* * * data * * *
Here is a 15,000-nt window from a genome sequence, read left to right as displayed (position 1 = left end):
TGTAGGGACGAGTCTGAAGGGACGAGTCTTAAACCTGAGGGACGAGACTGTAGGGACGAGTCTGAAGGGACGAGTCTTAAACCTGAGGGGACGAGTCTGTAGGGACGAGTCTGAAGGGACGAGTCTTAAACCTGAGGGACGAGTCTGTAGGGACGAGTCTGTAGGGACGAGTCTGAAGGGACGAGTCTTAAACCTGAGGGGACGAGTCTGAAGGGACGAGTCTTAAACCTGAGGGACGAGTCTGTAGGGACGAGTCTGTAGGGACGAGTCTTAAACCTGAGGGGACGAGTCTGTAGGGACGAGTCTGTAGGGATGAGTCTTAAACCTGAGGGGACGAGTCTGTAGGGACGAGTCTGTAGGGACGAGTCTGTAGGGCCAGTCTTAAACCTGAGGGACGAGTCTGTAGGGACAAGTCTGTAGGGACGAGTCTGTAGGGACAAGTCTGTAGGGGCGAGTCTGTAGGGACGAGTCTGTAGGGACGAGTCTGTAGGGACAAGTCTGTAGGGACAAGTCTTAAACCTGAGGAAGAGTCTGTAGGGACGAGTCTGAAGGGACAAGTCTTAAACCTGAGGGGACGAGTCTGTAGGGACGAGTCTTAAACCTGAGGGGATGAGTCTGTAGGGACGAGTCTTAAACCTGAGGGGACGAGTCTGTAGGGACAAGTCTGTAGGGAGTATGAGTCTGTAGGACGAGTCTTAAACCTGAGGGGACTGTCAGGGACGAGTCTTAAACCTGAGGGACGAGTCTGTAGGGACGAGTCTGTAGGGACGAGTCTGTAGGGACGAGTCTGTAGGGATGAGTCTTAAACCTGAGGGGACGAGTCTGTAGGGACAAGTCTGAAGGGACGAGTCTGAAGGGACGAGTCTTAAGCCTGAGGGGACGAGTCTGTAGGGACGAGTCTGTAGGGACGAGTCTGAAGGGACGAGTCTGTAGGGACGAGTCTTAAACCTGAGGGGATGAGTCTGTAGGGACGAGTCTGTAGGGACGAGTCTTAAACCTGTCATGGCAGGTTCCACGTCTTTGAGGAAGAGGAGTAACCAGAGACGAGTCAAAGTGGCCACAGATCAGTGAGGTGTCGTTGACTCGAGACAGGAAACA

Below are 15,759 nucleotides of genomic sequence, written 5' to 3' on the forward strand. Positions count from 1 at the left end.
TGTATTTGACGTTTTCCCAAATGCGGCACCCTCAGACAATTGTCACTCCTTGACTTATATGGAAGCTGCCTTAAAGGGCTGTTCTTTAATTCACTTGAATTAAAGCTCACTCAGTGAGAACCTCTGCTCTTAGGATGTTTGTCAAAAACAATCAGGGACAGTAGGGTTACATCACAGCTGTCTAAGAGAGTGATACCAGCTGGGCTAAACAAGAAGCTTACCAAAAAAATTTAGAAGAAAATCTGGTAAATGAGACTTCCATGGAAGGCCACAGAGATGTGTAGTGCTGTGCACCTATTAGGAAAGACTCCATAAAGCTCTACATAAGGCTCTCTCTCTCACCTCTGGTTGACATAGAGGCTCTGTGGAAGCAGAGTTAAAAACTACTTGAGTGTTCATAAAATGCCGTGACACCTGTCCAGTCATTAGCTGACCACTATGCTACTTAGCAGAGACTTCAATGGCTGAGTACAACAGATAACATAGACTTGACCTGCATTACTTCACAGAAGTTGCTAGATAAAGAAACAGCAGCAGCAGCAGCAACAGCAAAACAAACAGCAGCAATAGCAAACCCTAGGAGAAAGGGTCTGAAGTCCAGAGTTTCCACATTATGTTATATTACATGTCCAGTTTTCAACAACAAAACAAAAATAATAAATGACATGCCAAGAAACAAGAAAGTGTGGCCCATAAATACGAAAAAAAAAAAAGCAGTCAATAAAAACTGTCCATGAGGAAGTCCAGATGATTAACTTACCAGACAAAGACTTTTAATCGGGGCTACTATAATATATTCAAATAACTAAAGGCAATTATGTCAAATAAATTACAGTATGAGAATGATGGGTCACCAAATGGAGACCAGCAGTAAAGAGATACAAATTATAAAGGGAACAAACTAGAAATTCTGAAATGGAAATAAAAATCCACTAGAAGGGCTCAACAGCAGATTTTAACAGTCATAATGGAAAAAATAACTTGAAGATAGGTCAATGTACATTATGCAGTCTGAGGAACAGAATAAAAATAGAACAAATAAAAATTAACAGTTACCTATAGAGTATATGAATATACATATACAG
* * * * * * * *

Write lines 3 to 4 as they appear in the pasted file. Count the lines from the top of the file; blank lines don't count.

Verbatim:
Below are 15,759 nucleotides of genomic sequence, written 5' to 3' on the forward strand. Positions count from 1 at the left end.
TGTATTTGACGTTTTCCCAAATGCGGCACCCTCAGACAATTGTCACTCCTTGACTTATATGGAAGCTGCCTTAAAGGGCTGTTCTTTAATTCACTTGAATTAAAGCTCACTCAGTGAGAACCTCTGCTCTTAGGATGTTTGTCAAAAACAATCAGGGACAGTAGGGTTACATCACAGCTGTCTAAGAGAGTGATACCAGCTGGGCTAAACAAGAAGCTTACCAAAAAAATTTAGAAGAAAATCTGGTAAATGAGACTTCCATGGAAGGCCACAGAGATGTGTAGTGCTGTGCACCTATTAGGAAAGACTCCATAAAGCTCTACATAAGGCTCTCTCTCTCACCTCTGGTTGACATAGAGGCTCTGTGGAAGCAGAGTTAAAAACTACTTGAGTGTTCATAAAATGCCGTGACACCTGTCCAGTCATTAGCTGACCACTATGCTACTTAGCAGAGACTTCAATGGCTGAGTACAACAGATAACATAGACTTGACCTGCATTACTTCACAGAAGTTGCTAGATAAAGAAACAGCAGCAGCAGCAGCAACAGCAAAACAAACAGCAGCAATAGCAAACCCTAGGAGAAAGGGTCTGAAGTCCAGAGTTTCCACATTATGTTATATTACATGTCCAGTTTTCAACAACAAAACAAAAATAATAAATGACATGCCAAGAAACAAGAAAGTGTGGCCCATAAATACGAAAAAAAAAAAAGCAGTCAATAAAAACTGTCCATGAGGAAGTCCAGATGATTAACTTACCAGACAAAGACTTTTAATCGGGGCTACTATAATATATTCAAATAACTAAAGGCAATTATGTCAAATAAATTACAGTATGAGAATGATGGGTCACCAAATGGAGACCAGCAGTAAAGAGATACAAATTATAAAGGGAACAAACTAGAAATTCTGAAATGGAAATAAAAATCCACTAGAAGGGCTCAACAGCAGATTTTAACAGTCATAATGGAAAAAATAACTTGAAGATAGGTCAATGTACATTATGCAGTCTGAGGAACAGAATAAAAATAGAACAAATAAAAATTAACAGTTACCTATAGAGTATATGAATATACATATACAG